Dear St Matthew’s,

I write on Groundhog Day. A day of rodents predicting weather and a day now code for situations repeating themselves. Every year, this interesting, albeit odd, day rolls around and a group of top hatted individuals in Pennsylvania declares whether Phil the Groundhog has seen his shadow or not, and whether winter has come to an end.

In the US, we’ve recognized Groundhog day since the 1880s. But there are even older traditions for this day which is situated halfway between the winter solstice and the spring equinox.[1] Halfway through winter, halfway from the shortest day to the day balanced between day and night. Follow the link in the footnotes to read briefly about some of those older traditions, including Candlemas, that looked at, prepared for and predicted what was next to come post February 2.

We are by nature drawn to wonder what is next. When will we get through what we are in the middle of? When will this end so that we can finally get to…fill in the blank. Sometimes it feels like we are stuck, repeating situations and scenarios, unable to get to what is (or we think, should be) next.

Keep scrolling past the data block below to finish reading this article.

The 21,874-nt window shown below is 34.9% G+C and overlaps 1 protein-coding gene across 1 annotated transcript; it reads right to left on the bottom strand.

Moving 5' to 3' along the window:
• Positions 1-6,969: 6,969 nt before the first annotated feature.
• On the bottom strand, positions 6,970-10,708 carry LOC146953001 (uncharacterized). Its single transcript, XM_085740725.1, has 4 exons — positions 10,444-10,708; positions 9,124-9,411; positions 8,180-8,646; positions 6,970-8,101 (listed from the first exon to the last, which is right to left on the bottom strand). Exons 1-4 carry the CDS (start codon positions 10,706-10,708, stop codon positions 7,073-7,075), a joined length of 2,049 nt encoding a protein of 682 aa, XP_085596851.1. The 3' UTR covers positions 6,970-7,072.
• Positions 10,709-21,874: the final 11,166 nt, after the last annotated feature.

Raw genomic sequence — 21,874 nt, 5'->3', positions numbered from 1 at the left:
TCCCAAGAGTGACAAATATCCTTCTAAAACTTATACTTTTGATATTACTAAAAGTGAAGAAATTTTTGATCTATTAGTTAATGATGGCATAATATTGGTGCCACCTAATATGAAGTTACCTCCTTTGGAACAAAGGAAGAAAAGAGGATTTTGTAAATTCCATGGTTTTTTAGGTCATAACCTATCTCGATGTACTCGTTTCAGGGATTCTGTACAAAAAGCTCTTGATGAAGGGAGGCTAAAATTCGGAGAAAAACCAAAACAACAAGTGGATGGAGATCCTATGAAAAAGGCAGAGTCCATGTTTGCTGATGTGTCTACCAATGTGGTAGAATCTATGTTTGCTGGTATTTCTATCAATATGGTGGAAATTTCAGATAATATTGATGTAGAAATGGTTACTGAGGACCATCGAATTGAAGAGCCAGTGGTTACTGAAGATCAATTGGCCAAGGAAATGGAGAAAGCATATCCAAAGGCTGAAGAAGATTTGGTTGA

Reading the news headlines, it can feel like we are caught in a groundhog day, caught in the same situations over and over again. Caught where it’s impossible to move to the future let alone predict it. Caught once again reading the same heart wrenching news. I could point to the number of dead in Ukraine or the re-ignited acts of revenge in Israel/Palestine, the multitude of people at our southern border, another mass shooting, the beating and killing of an unarmed black man. Over and over. Repeat. Replay.

With each repeat, replay, a little more humanity is flattened, a little more of our spirit deflated. We sit in all of it and try to respond in faith and Christian love, and so often we wonder what that even means. We sit in all of it and recognize we don’t necessarily know what to do. Maybe that’s our start, recognizing that it’s quite possible that doing is not the first response. Instead, the first response may be to just lament, to acknowledge the sadness, anger, horror, and shame. We do this not to draw ourselves into some depression, but instead to recognize that the only way forward is the way through. By going through it we begin to understand more fully what it is and how to call it by its right name. I’d suggest that this is Luther’s theology of the cross in action and lament… recognize the pain, the suffering, and the loss, and call it what it actually is.

May we be brave enough to sit in this space and believe that God is present to us and amongst all that causes us to lament these days.

God’s Peace,

Pastor Kirsten